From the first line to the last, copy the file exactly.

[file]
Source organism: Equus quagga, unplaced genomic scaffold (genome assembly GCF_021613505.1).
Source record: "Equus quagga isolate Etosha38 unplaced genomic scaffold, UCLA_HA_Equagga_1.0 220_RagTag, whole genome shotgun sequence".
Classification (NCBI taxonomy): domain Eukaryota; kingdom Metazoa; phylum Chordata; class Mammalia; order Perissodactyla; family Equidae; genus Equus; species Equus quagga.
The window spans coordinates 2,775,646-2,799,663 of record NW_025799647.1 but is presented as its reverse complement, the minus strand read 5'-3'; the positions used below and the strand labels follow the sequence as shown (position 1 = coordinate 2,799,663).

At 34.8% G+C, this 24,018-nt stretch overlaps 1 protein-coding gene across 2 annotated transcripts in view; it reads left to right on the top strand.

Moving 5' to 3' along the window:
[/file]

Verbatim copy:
Source organism: Equus quagga, unplaced genomic scaffold (genome assembly GCF_021613505.1).
Source record: "Equus quagga isolate Etosha38 unplaced genomic scaffold, UCLA_HA_Equagga_1.0 220_RagTag, whole genome shotgun sequence".
Classification (NCBI taxonomy): domain Eukaryota; kingdom Metazoa; phylum Chordata; class Mammalia; order Perissodactyla; family Equidae; genus Equus; species Equus quagga.
The window spans coordinates 2,775,646-2,799,663 of record NW_025799647.1 but is presented as its reverse complement, the minus strand read 5'-3'; the positions used below and the strand labels follow the sequence as shown (position 1 = coordinate 2,799,663).

At 34.8% G+C, this 24,018-nt stretch overlaps 1 protein-coding gene across 2 annotated transcripts in view; it reads left to right on the top strand.

Moving 5' to 3' along the window: